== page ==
Backpackers and other temporary migrants to Australia who take up jobs picking fruits and vegetables have been paid as little as $5 per hour — well below the legal minimum wage — researchers at the University of New South Wales and University of Technology Sydney have found.
The Wage Theft in Australia report took responses from 4,322 temporary migrants from 107 countries working across all states and territories in Australia from September to December last year.
Temporary migrant workers make up around 11% of Australia's workforce. Despite media investigations into underpayment of these workers by businesses including 7-Eleven, the report's authors, UTS law senior lecturer Laurie Berg and UNSW law senior lecturer Bassina Farbenblum, said that no comprehensive study had been undertaken into the wages paid to temporary migrant workers across Australia.
The report found that despite a legal minimum wage for casual workers of $22.13 per hour at the time of the survey, a quarter of all international students earn $12 per hour or less, while 43% reported earning $15 or less in their lowest-paying job.
Almost one-third of total respondents said they had earned $12 per hour or less.
While the report found that wage theft was rife in range of industries, the work generally undertaken by backpackers — fruit and vegetable picking, and farm work — reported high underpayment, with almost one-third reporting earning less than $10 per hour, and 15% reporting earning $5 or less per hour.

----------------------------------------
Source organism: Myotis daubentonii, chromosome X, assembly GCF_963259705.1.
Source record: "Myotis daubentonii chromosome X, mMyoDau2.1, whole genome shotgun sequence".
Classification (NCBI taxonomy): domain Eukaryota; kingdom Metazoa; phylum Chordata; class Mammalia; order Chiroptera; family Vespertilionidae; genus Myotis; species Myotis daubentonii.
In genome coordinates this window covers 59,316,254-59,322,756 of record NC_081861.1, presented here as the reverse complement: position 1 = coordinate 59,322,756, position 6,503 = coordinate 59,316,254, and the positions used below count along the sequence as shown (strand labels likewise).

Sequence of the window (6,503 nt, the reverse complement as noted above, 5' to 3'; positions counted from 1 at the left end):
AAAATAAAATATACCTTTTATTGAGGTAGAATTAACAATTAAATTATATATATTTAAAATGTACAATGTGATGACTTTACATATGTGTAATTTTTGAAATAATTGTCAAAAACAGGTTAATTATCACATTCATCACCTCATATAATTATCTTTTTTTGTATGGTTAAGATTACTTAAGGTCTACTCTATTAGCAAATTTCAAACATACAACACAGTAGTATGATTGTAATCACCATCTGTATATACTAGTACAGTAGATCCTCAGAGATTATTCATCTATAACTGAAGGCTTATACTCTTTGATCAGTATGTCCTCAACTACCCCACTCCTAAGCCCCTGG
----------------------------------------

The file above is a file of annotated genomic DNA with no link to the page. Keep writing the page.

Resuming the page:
Some 20% of temporary workers at convenience stores, or car washes, said they were paid less than $10 per hour.
Those who were on jobs paying from $6 to $12 per hour said they found the job more often by contacting the employer directly (24%) or via a friend or family member (23%) than through advertisements.
A majority of food servers (65%) and convenience store employees (58%) reported being paid in cash. The 4% who were paid at the proper rate were required to pay the employer back in cash. The report authors noted that this was already reported to be a common practice in 7-Eleven stores, but appears to be much more wide-spread with other industries than previously thought.
Some workers (91 of the respondents) reported that they had their passports confiscated by employers, while 173 respondents were asked to pay up to $1,000 as a "deposit" in order to get the job. A total of 92 respondents said that their employer or manager had threatened to report them to the Immigration Department.
More than half (55%) of those surveyed said they were international students, while 33% said they were working holiday visa holders.
Fifty per cent of tourist visa holders knew that they were being paid less than the minimum wage, while student visa holders (73%) and working holiday-makers (78%) were more likely to know the minimum wage situation in Australia.
“We found the overwhelming majority of international students and backpackers are aware they are being underpaid," Farbenblum said in a statement. "However, they believe few people on their visa expect to receive the legal minimum wage."